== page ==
The Dying Animal and American Pastoral.

I’m listening to Roth’s The Dying Animal.  Am I a bad man for thinking it’s soooo much better than Roth’s lauded American Pastoral?  Um, it is.  All I remember about AP is a guy named Swede, a bridge, and a barbeque.  DA, it’s so … well, misogynistic. But Roth, that’s where he shines, isn’t it?  Kepesh is an a-hole (at least on disc one) but you can smell the pleasure Roth had in writing it.  AP felt like a chore, like Roth was putting the pieces where they were expected to be by awards judges.  DA is looser.  I haven’t read the other two Kepesh books (The Breast and The Professor of Desire; I own the latter) but this one’s got the goods.  Again, 1/4 of the way through.

Kakutani didn’t like it, as she found Kepesh unsympathetic, which I’m not sure is all that disappointing to Roth, but Franzen, it makes him mad, it’s not fair!!!  A.O. Scott, she felt bad for Kepesh, which, hmm, we’ll see. 

Here’s a picture of Roth thinking about writing something that will make you angry, and not caring.

Here’s Charlie Brown.



3 Replies to “The Dying Animal and American Pastoral.”

  1. I haven’t yet read The Dying Animal, but American Pastoral is vastly overrated. It’s never been clear to me why that’s the Roth novel everyone loves.

  2. I’ve read both, and I don’t agree… though I dont’ disagree either. I think they’re different. AP was a book of social commentary, about how large historical movements affect individual lives, and DA is about one guy.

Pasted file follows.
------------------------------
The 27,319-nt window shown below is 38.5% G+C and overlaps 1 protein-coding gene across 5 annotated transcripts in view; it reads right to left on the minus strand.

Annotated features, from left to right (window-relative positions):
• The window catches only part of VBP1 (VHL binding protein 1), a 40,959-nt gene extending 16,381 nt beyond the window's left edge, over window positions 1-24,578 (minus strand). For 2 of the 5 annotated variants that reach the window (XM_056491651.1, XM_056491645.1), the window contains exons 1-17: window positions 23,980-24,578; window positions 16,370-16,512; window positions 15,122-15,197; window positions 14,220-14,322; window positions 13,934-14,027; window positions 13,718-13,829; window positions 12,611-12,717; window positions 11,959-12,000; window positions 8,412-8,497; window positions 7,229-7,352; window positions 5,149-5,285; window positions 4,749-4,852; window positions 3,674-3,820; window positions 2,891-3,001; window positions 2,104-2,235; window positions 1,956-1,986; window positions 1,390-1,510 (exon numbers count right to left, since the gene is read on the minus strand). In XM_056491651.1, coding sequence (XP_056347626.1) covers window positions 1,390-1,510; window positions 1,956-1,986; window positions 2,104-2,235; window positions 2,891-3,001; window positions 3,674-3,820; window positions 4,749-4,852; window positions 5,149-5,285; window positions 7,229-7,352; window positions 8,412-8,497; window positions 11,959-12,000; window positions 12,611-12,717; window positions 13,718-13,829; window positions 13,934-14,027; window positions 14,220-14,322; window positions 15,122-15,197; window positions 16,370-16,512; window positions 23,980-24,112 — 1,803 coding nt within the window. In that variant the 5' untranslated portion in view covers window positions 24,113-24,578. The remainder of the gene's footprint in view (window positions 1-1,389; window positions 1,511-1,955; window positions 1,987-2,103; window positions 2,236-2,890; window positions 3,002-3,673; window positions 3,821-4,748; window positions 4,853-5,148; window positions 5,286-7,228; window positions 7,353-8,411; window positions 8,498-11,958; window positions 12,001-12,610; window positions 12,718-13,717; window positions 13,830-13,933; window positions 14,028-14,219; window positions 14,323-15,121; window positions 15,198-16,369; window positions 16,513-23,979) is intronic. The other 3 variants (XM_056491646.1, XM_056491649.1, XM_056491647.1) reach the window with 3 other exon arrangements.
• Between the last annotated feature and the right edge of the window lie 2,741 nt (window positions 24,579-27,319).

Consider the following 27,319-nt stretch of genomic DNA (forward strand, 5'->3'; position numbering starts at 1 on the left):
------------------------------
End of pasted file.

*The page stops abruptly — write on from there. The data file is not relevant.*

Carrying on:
I actually gave up reading DA the first time, because it was about a man obsessed with a hot woman (boring) but I gave it another try and loved it the second time — I loved the way he told the story right out of his head, as if it came to him in a rush. I love the way it’s about a life interpreted through a particular consciousness, and how pared down and concentrated it is. It’s a lot like Exit Ghost in that way.

    I read AP 11 years ago, so I don’t remember it quite as clearly, but I do remember loving the sweep of it, and the character of the daughter, who was terrifying.

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